Figure 3.

ECP features of the Saccharomyces cerevisiae tDNA set mapped on the cloverleaf model. The class-specific ECP set for Class I and II are shown in panels A and B, respectively. Strictly present elements are indicated as ‘blue circles’ with white letter, while the strictly absent elements as ‘red circles’ with black letters for Class I, and ‘green circles’ with black letters for Class II. ‘Black circles’ highlight positions where all 4 nucleotide types are strictly absent, corresponding to a gap in the alignment. In panel C we show the intersection of panels A and B, which corresponds to species-specific features characteristic to the entire tDNA set from the given species. ‘Gray background’ indicates the common strictly absent elements of the two classes characteristic to the given species. Note that all of the strictly present elements (blue circles) are species specific, thus no class-specific strictly present elements exist in this species. While the generation of the species-specific strictly absent elements might be self explanatory for most positions, positions like 20 b and 33 might require further explanation. At position 20 b there is a gap in Class II, thus A, C, G and T are all strictly absent elements. Therefore, the intersection with Class I-specific absent elements generates the Class I-specific elements. At position 33 in Class II a T is strictly present meaning that A, C and G are strictly absent. The intersection of the Class I-specific elements, A and G with the Class II-specific elements, A, C and G generates an intersection, A and G. Panels D and E shows the ‘discriminating class-specific elements’ of the strictly absent subset of the ECP for Class I and II, respectively. These sets can be generated as show here: panel D being generated by subtracting panel C from panel A and panel E being generated by subtracting panel C from panel B. Note that the same results are obtained when panel D and E are generated as described in the legend of Figures 1 and 2.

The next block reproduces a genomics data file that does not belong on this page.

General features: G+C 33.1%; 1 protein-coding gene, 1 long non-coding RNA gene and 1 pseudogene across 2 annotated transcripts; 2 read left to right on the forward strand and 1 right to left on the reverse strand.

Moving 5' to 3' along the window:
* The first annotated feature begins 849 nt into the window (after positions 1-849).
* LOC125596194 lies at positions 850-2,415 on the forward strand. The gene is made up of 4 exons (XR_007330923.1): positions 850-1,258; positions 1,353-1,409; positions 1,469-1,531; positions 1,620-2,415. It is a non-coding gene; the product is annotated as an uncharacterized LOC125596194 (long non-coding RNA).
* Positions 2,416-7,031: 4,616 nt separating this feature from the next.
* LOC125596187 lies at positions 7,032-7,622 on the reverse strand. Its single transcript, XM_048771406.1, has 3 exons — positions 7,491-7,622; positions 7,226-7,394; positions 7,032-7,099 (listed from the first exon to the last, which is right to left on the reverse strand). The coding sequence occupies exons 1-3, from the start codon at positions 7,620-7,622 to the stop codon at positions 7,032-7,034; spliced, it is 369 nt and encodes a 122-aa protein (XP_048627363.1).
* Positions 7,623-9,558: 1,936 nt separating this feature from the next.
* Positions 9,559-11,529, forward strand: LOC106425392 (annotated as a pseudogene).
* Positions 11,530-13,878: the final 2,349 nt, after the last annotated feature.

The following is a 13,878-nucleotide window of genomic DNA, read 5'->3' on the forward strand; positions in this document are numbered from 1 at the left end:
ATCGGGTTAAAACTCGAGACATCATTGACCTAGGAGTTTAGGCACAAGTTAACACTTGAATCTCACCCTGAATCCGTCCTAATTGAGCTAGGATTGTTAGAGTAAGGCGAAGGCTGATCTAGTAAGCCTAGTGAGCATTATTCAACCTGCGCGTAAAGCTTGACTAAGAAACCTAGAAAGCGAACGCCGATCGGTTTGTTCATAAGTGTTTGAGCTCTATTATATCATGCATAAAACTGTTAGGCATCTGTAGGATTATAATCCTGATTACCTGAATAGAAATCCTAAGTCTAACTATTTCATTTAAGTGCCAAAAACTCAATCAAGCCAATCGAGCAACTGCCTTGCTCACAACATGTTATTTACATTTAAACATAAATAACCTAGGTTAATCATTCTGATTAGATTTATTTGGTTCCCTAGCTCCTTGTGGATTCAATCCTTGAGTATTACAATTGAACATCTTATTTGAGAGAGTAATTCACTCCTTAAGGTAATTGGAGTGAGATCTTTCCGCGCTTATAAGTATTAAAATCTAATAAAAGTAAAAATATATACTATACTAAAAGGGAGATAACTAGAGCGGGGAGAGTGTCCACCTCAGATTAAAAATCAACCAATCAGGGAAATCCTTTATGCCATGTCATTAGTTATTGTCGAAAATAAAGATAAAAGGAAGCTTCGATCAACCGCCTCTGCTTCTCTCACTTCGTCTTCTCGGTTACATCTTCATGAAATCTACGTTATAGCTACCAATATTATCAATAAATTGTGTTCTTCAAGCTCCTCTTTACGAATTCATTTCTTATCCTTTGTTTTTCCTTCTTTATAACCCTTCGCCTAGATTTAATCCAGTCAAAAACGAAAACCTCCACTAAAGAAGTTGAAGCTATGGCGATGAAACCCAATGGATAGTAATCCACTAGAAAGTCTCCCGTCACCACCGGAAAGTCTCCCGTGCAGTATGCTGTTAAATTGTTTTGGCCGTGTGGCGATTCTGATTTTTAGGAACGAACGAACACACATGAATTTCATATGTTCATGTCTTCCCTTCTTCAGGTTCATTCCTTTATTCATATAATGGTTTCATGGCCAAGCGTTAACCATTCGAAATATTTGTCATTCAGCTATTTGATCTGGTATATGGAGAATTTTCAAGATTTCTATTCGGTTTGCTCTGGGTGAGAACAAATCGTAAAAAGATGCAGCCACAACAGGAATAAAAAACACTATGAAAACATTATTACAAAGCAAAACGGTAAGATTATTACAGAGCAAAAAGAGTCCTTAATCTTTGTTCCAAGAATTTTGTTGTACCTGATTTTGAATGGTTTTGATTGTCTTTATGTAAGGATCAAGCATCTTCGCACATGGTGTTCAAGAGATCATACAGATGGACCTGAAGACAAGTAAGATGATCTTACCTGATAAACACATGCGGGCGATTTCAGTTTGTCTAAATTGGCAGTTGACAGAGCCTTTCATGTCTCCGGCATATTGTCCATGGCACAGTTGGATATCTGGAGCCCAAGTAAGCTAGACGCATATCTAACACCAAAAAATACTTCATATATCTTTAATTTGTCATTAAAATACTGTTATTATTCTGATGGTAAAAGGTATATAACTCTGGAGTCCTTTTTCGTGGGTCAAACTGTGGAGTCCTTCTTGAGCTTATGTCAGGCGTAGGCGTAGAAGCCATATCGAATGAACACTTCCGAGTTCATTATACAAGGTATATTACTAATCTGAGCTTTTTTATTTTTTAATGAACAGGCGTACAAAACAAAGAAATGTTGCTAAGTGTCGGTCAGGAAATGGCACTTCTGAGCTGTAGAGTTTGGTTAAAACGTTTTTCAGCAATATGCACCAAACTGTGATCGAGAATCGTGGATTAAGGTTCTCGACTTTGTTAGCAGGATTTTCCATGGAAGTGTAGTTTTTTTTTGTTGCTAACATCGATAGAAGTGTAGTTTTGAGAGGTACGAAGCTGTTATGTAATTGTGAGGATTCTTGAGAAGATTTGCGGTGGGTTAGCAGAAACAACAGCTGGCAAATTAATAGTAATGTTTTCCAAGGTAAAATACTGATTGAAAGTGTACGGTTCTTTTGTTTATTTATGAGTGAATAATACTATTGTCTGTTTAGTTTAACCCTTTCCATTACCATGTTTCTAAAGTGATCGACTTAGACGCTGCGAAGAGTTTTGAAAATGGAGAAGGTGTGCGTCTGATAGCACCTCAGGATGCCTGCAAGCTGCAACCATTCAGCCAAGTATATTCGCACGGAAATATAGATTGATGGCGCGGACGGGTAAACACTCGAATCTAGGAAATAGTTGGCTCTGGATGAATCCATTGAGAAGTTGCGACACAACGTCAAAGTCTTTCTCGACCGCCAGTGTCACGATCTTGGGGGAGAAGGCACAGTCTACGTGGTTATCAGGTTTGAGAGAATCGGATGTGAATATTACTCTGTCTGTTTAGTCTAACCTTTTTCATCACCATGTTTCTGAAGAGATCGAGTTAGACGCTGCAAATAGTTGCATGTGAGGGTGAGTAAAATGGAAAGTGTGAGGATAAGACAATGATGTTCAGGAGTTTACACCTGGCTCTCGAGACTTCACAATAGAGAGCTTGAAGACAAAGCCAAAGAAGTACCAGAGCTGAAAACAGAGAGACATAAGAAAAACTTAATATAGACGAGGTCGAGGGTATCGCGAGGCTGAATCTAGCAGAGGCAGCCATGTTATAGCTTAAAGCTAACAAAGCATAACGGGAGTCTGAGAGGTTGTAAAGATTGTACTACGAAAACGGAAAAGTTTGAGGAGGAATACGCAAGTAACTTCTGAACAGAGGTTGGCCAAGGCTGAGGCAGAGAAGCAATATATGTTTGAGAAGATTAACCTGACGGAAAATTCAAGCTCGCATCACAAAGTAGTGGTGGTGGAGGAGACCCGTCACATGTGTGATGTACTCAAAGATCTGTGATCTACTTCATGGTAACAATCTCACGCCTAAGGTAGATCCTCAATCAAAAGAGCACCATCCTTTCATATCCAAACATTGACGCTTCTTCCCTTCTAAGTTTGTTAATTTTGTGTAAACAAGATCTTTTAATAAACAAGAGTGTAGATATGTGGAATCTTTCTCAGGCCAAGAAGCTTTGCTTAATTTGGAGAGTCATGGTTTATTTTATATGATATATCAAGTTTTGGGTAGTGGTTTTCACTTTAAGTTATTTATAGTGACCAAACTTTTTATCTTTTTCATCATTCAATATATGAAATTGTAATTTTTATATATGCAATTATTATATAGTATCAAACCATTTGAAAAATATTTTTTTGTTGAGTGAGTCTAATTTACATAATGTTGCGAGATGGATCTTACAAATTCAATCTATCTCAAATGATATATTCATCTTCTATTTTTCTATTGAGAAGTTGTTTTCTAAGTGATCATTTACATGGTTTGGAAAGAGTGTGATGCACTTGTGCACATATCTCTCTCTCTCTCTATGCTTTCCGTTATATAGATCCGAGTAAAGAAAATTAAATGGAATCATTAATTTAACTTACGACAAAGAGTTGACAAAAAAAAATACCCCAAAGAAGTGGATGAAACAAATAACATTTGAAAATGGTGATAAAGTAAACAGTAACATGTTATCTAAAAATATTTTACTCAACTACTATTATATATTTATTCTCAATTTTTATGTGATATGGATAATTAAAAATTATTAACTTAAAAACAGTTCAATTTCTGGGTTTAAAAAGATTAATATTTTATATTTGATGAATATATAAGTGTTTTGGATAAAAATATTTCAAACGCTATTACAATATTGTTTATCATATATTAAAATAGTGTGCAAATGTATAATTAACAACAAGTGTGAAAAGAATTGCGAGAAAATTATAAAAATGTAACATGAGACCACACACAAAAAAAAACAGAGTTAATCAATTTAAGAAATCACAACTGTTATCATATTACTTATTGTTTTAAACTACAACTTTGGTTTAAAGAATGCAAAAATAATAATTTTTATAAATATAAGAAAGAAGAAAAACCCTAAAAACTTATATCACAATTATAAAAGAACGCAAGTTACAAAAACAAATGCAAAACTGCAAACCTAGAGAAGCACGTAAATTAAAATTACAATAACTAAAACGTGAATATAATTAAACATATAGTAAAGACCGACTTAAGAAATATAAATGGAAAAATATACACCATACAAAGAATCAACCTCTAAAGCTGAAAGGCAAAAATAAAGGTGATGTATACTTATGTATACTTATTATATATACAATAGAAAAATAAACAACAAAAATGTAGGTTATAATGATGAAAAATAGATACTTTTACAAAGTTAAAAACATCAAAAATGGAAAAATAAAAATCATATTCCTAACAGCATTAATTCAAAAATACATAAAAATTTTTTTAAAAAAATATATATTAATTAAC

Comparison of the performances of SCP and ECP to distinguish Class I and II sequences

In the next step we tested the number of false positives generated by the two analyses. A sequence is false positive, if it meets both Class I and Class II criteria. If it was originally assigned to Class I, it will be false positive in Class II and vice versa. For evolutionarily relevant classes, the number of false positives generated by the analysis should describe the classification power of the applied method. The way the ECP analysis identifies false positives is illustrated in details using either short artificial tDNA sequences (Figure 1), or the cytoplasmic tDNA set from S. cerevisiae (Figure 2) as examples. The number of false positives generated by SCP as well as by ECP for all the 50 pairs of tested tDNA sets is summarized in Table 2.